What I don’t understand is why he never took a basic survival course. I don’t understand why he didn’t travel up or down the river to find people after he found out he couldn’t cross it. I don’t understand why he didn’t eat one of the legs from the moose when he finally had a decent meal after weeks of small game and losing weight. There are so many questions we will never have answers for. Even after everyone goes over his journals and try to dig out the truth their questions have no solid answers. Everything is left to speculation.
The three hikers in August were lucky to have been on the opposite side of the river from where Chris died. The Swiss girl was not. These two examples show the same ignorance that Chris had as he marched out into the woods that April day. These people are getting caught up in a tale of bravery and purity that in the end killed the man who was on that quest.
What I find the most interesting about this tale is the fact we only know about Chris’s adventure because he died. He didn’t march out of the woods and write a book talking about his fight against hunger and nature. He didn’t prevail in the end to spread his message of civil disobedience. Instead we have a romantic fairy tale of a lost future.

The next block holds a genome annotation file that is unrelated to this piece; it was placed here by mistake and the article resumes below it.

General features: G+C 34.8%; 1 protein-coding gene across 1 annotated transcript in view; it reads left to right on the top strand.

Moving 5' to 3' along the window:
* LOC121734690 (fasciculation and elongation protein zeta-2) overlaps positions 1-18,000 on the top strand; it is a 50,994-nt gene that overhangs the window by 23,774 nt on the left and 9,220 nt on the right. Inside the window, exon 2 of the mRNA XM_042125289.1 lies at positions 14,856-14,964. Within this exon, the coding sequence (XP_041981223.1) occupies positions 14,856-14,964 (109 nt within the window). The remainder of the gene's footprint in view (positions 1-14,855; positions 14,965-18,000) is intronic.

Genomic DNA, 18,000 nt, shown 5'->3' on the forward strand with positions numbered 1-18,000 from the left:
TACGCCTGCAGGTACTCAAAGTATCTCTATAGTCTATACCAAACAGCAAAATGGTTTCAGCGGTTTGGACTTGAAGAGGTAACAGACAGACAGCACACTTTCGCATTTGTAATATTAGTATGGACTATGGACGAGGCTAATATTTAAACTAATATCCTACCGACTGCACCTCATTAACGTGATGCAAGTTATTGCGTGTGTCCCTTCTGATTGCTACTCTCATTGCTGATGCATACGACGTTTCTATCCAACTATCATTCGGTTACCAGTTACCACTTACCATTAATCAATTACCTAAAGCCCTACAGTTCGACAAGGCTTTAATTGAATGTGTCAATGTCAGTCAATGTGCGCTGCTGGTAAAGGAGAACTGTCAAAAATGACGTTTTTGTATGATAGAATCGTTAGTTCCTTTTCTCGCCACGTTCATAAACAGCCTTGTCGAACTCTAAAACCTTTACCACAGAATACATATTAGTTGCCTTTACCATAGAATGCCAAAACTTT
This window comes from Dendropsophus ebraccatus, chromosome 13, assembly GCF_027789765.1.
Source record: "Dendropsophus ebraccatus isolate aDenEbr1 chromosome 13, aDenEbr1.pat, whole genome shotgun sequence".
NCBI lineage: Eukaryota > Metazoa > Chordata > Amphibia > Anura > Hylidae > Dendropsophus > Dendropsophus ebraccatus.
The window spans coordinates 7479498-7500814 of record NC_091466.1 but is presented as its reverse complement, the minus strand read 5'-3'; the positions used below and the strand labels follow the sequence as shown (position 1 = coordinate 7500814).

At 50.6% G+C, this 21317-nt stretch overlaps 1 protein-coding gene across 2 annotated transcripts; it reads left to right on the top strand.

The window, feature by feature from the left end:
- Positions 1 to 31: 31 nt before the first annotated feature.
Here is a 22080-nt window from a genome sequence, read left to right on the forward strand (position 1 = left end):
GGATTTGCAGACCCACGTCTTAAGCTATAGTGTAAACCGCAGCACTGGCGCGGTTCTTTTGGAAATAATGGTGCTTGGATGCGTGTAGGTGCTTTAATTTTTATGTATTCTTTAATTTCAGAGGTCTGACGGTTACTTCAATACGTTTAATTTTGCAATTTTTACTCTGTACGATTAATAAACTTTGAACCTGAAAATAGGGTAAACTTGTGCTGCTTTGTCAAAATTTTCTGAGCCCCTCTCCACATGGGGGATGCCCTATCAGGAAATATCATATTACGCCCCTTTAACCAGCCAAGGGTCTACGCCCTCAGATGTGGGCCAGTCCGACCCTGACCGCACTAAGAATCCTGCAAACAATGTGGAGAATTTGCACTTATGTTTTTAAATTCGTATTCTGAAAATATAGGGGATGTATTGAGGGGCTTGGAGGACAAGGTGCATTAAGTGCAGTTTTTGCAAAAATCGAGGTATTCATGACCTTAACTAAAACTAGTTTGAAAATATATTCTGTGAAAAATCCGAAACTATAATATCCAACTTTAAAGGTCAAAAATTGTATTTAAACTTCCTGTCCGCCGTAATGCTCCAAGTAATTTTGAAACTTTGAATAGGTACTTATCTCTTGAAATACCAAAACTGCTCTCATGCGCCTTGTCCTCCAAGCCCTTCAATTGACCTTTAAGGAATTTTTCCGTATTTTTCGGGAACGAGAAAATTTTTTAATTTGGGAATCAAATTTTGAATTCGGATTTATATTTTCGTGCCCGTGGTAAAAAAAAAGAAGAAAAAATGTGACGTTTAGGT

It reminds me of Romeo and Juliet. Their loss of a future is what captivates audiences to this day. They had a three-day love affair and died bringing several people with them. The loss of a future and dying at the peak of the relationship enhances the ideology of the experience. What we have is a man that died at his peak. The question of his future is what brings people on a quest to figure out the whole truth of Chris McCandless we will never know. The people getting caught up in his story are adding to an unnecessary death count that doesn’t need to exist.
What we need to learn from this is to NOT follow his path into the wild. All the pilgrimages I talked about tried to cross a river at its peak. Like Chris, these people did little research on life in Alaska and tried to follow one flawed source who died in the end. To not learn from the mistakes of Chris McCandless is the greatest disservice you can do for his memory. Chris was trying to live his life how he wanted to. To try and imitate his life doesn’t mean you have to follow him into an early death.
Image credit: Paxson Woelber/flickr